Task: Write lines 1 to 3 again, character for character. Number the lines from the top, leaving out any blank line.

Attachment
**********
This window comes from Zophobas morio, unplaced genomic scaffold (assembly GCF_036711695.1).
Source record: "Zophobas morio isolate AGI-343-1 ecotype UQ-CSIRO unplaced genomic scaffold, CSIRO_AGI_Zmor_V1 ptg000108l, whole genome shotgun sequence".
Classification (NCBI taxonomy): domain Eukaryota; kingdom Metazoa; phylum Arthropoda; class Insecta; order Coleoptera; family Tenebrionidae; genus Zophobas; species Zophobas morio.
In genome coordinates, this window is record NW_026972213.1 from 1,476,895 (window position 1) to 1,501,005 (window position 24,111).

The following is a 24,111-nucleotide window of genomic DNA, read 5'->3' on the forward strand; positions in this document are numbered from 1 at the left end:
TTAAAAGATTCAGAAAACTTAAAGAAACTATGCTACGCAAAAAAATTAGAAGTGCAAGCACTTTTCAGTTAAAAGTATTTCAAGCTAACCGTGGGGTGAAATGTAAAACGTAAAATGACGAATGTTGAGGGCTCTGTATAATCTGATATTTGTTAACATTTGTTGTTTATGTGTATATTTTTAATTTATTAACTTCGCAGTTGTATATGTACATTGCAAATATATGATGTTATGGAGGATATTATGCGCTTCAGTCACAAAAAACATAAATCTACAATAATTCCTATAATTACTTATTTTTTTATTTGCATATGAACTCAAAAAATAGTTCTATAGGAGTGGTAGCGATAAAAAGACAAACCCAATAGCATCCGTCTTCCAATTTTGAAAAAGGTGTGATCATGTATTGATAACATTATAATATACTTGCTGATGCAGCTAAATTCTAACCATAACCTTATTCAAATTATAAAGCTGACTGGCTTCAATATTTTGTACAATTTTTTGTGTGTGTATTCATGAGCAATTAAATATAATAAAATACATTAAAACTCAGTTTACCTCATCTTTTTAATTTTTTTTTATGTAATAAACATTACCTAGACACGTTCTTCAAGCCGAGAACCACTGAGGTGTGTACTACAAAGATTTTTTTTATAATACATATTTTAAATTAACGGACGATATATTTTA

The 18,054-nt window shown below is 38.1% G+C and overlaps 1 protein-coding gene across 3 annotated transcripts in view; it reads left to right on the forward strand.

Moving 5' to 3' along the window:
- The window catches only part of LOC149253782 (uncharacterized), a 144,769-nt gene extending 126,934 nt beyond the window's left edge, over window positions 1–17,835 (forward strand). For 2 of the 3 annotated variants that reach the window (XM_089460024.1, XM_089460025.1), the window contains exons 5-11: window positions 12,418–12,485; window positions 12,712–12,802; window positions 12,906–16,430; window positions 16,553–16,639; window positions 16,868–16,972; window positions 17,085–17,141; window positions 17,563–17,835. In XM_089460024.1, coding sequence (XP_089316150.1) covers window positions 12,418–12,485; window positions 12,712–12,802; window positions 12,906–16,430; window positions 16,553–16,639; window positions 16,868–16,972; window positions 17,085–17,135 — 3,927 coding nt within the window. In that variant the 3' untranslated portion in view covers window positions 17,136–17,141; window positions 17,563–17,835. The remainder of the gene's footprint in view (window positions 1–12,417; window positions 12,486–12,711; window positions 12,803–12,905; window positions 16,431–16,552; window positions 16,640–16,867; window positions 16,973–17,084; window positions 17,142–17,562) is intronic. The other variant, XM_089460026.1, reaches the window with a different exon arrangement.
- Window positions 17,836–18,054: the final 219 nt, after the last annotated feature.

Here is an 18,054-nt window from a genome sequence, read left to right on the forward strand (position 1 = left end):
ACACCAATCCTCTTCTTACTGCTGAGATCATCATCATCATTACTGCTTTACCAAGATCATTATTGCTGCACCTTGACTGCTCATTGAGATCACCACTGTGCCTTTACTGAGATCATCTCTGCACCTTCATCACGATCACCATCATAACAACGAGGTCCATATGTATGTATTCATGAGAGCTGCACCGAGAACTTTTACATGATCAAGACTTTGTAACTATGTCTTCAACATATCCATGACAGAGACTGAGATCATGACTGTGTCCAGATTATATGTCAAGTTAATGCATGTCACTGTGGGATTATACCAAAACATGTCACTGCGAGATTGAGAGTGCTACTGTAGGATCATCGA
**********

This window comes from Zophobas morio, unplaced genomic scaffold (assembly GCF_036711695.1).
Source record: "Zophobas morio isolate AGI-343-1 ecotype UQ-CSIRO unplaced genomic scaffold, CSIRO_AGI_Zmor_V1 ptg000108l, whole genome shotgun sequence".
Classification (NCBI taxonomy): domain Eukaryota; kingdom Metazoa; phylum Arthropoda; class Insecta; order Coleoptera; family Tenebrionidae; genus Zophobas; species Zophobas morio.